Where would we be without Google?

9 08 2006

Back in 2002 at the STC Conference in Nashville I met two of *THE* gurus in the Help authoring world – my great friend Char, and MJ.

MJ lived in Nashville, and I spent some extra time at her house, getting some RoboHelp training from her, meeting her family, and generally hanging out and having a nice time (and some good food – she’s a great cook!). During the conference, we continued to meet up (as you do), and MJ and I kept in good email contact for a time. After the certified RoboHelp trainers got shafted by Blue Sky/eHelp as it was then, MJ dropped off the radar. She didn’t respond to emails, phone calls from concerned colleagues and friends, etc.

About 3 months later, just like a ground hog, she popped up again with anĀ  explanation, then as quickly disappeared again. We knew she continued to live in Nashville with her family, but after no response, I guess her old colleagues just gave up. But at every conference, someone would ask if anyone had heard from MJ. No-one had.

So, what makes me write about this connection now? Well, I had a few spare minutes the other day and decide to clear out some old emails in my Inbox. I scrolled down to 2003 and started there – and one of the first I came across was MJ’s explanation for her disappearance off our respective radars.

That was the trigger to go a’hunting on Google! And within a few minutes I had found her – what she was doing now (still writing a lot, but not technical writing any more), her current website, etc., and I decided to email her to see if she wanted to renew the contact from a few years ago. Some hours later (morning for me), in my Inbox was a lovely email from MJ, and over the past week we’ve exchanged quite a few more. She has headed in quite a different direction – and it’s all good for her.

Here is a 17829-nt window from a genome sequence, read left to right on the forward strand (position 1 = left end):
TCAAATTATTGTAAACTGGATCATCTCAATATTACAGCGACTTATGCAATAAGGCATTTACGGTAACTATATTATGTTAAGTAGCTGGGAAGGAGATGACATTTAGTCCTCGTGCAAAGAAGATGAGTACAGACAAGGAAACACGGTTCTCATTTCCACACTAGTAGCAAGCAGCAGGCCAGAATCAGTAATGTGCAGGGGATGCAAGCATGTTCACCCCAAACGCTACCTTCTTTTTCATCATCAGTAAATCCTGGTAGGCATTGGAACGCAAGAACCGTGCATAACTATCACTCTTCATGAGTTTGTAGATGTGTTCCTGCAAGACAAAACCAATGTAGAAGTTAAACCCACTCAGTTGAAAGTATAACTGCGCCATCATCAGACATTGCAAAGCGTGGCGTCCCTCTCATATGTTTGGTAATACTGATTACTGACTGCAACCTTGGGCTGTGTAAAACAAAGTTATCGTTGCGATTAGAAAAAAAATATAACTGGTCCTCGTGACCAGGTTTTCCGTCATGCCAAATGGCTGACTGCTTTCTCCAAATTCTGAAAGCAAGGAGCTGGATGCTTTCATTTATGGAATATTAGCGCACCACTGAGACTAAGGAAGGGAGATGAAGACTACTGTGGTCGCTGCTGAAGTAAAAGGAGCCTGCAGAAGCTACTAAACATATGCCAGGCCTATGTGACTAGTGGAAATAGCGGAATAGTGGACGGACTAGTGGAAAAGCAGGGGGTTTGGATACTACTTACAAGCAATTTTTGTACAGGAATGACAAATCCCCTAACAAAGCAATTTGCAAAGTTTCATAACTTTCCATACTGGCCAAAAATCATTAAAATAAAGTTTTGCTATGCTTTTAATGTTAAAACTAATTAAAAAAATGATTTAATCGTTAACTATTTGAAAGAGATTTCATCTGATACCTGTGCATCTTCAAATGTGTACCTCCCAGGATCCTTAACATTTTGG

Without Google (or similar) it would’ve been much harder to track her down, so thank you Google for providing the mechanism that allowed two people to reconnect.

BTW, I never did get back to clearing out those old emails!

A great writer does good!

9 08 2006

Some years ago I had the pleasure of working with Whitney – one of the best writers and editors I know. I had never met her, but we communicated well via email between our respective locations in the USA and Australia. Together we worked on a professional interest group’s newsletter and some articles, and I finally got to meet her at the annual STC Conference in Chicago in 2001. She was even nicer in person than she was in her friendly emails, so it was good to know that my gut feeling about her was right.

Anyhow, Whitney’s gone from being a lone tech writer to being part of a larger team on some important stuff for a military equipment supplier and I’ve followed her career with interest and a little envy! (though I’m not sure I’d want to be writing to MIL standards…) When I was in the US for the 2004 STC Conference, I stayed overnight with her, then we drove to Baltimore and spent a day meandering about that fair city’s harbourfront area prior to the conference. One of her passions is guinea pigs, and at the time she had 3 or 4 of them living with her. Very cute they were too – and surprisingly (for me), not at all smelly.

Despite working in a high-end tech industry, Whitney’s passion for her ‘pigs hasn’t abated, and she’s now involved in a rescue group, as well as writing about them on “Pig Notes” a blog/website she set up.

Which brings me to why I’m writing this post… Whitney’s articles on guinea pigs have hit the top 100 articles (#78 as at today) on Squidoo, a website that caters for people and their passions.

Great job Whitney – and well-deserved.

More conference feedback

9 08 2006

A week or so ago I received the feedback from the evaluation forms submitted by attendees at my session at the 2006 WritersUA Conference in Palm Springs. Considering there were about 50 speakers – many of whom are world-renowned in our field – I did good!

My average scores for this session (where 5 is the BEST), and my ranking against all speakers over all sessions were:

  • Presentation Skills 4.64; rank: 14th
  • Subject Knowledge 4.95; rank: 4th
  • Quality of Session Information 4.77; rank: 5th
  • Quality of Session Slides/Handouts 4.55; rank: 12th

Evaluations from the AODC Conference are here…